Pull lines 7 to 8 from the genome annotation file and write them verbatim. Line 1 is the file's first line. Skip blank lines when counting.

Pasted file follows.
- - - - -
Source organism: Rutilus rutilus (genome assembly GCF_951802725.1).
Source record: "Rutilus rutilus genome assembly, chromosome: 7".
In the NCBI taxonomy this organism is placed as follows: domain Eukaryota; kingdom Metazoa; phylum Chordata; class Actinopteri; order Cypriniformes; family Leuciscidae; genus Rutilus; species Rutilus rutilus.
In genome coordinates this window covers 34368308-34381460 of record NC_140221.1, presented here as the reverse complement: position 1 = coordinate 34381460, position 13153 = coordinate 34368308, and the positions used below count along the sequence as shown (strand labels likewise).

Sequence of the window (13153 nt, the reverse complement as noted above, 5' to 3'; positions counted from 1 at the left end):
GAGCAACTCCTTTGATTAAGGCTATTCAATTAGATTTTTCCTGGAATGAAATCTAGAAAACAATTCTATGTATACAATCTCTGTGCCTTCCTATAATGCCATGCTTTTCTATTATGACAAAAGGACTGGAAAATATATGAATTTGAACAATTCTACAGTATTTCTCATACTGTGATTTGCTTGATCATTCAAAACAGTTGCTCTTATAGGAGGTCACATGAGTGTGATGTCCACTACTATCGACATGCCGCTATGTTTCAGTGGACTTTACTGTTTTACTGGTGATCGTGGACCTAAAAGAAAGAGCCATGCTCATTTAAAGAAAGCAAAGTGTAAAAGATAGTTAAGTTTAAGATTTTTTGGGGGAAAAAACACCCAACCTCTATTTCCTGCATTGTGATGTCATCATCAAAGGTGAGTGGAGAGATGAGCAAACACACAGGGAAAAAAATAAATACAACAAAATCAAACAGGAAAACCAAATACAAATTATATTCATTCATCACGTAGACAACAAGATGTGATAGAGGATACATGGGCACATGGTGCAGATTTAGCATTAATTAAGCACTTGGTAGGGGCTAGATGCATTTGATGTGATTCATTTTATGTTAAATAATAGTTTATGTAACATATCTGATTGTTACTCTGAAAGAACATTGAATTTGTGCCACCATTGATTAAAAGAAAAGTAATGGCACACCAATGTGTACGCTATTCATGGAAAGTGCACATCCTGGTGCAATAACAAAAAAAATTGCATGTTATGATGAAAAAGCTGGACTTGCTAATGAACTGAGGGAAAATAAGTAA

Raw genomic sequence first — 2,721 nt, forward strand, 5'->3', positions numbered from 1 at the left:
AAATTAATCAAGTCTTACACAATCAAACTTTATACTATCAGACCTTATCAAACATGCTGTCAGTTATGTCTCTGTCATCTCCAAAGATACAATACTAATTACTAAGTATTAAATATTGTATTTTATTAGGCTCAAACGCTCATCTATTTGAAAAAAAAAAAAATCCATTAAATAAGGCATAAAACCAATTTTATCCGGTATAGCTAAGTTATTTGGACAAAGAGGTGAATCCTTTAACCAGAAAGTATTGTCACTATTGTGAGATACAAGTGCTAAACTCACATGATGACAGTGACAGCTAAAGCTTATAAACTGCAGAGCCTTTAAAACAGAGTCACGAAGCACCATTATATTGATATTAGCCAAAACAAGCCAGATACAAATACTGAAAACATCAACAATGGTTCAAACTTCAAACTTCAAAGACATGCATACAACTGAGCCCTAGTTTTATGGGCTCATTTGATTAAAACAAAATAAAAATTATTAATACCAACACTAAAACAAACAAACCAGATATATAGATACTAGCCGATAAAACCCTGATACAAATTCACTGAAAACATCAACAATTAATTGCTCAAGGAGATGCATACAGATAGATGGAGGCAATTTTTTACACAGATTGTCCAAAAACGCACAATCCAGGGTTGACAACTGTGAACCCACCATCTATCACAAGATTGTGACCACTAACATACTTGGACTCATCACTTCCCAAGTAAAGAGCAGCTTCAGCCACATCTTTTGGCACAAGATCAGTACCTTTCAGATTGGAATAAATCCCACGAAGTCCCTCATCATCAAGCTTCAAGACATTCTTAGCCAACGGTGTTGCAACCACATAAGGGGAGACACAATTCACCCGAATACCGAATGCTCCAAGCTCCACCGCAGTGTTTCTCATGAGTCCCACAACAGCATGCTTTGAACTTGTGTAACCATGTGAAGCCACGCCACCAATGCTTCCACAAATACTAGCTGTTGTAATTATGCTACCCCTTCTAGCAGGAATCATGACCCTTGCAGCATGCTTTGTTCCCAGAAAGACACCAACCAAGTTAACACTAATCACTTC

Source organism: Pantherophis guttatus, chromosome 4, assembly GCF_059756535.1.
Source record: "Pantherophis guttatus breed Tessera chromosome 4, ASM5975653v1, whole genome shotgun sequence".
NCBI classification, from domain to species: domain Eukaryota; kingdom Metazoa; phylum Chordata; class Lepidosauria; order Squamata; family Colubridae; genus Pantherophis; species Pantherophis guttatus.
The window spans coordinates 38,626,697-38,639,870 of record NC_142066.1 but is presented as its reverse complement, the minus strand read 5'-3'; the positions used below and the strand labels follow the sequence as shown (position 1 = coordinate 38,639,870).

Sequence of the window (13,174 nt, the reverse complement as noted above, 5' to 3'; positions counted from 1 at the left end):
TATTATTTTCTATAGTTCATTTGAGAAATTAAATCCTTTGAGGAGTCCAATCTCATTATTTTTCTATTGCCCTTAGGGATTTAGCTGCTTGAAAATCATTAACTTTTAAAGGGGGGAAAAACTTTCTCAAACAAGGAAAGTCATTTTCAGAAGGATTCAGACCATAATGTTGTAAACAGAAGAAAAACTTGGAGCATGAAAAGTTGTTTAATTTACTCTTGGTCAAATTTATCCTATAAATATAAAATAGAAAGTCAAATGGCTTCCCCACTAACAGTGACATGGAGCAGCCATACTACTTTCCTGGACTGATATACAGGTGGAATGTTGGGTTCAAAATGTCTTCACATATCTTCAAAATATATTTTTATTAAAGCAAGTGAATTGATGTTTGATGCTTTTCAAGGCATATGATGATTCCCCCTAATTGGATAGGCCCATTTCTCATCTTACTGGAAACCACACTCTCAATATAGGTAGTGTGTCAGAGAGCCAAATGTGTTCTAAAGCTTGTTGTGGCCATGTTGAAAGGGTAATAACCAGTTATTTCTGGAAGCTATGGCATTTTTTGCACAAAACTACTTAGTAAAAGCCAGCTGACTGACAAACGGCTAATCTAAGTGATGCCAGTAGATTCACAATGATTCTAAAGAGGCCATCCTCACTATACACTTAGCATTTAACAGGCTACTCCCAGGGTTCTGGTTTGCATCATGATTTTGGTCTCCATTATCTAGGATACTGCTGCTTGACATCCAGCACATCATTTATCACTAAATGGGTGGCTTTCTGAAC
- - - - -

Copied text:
Raw genomic sequence first — 2,721 nt, forward strand, 5'->3', positions numbered from 1 at the left:
AAATTAATCAAGTCTTACACAATCAAACTTTATACTATCAGACCTTATCAAACATGCTGTCAGTTATGTCTCTGTCATCTCCAAAGATACAATACTAATTACTAAGTATTAAATATTGTATTTTATTAGGCTCAAACGCTCATCTATTTGAAAAAAAAAAAAATCCATTAAATAAGGCATAAAACCAATTTTATCCGGTATAGCTAAGTTATTTGGACAAAGAGGTGAATCCTTTAACCAGAAAGTATTGTCACTATTGTGAGATACAAGTGCTAAACTCACATGATGACAGTGACAGCTAAAGCTTATAAACTGCAGAGCCTTTAAAACAGAGTCACGAAGCACCATTATATTGATATTAGCCAAAACAAGCCAGATACAAATACTGAAAACATCAACAATGGTTCAAACTTCAAACTTCAAAGACATGCATACAACTGAGCCCTAGTTTTATGGGCTCATTTGATTAAAACAAAATAAAAATTATTAATACCAACACTAAAACAAACAAACCAGATATATAGATACTAGCCGATAAAACCCTGATACAAATTCACTGAAAACATCAACAATTAATTGCTCAAGGAGATGCATACAGATAGATGGAGGCAATTTTTTACACAGATTGTCCAAAAACGCACAATCCAGGGTTGACAACTGTGAACCCACCATCTATCACAAGATTGTGACCACTAACATACTTGGACTCATCACTTCCCAAGTAAAGAGCAGCTTCAGCCACATCTTTTGGCACAAGATCAGTACCTTTCAGATTGGAATAAATCCCACGAAGTCCCTCATCATCAAGCTTCAAGACATTCTTAGCCAACGGTGTTGCAACCACATAAGGGGAGACACAATTCACCCGAATACCGAATGCTCCAAGCTCCACCGCAGTGTTTCTCATGAGTCCCACAACAGCATGCTTTGAACTTGTGTAACCATGTGAAGCCACGCCACCAATGCTTCCACAAATACTAGCTGTTGTAATTATGCTACCCCTTCTAGCAGGAATCATGACCCTTGCAGCATGCTTTGTTCCCAGAAAGACACCAACCAAGTTAACACTAATCACTTC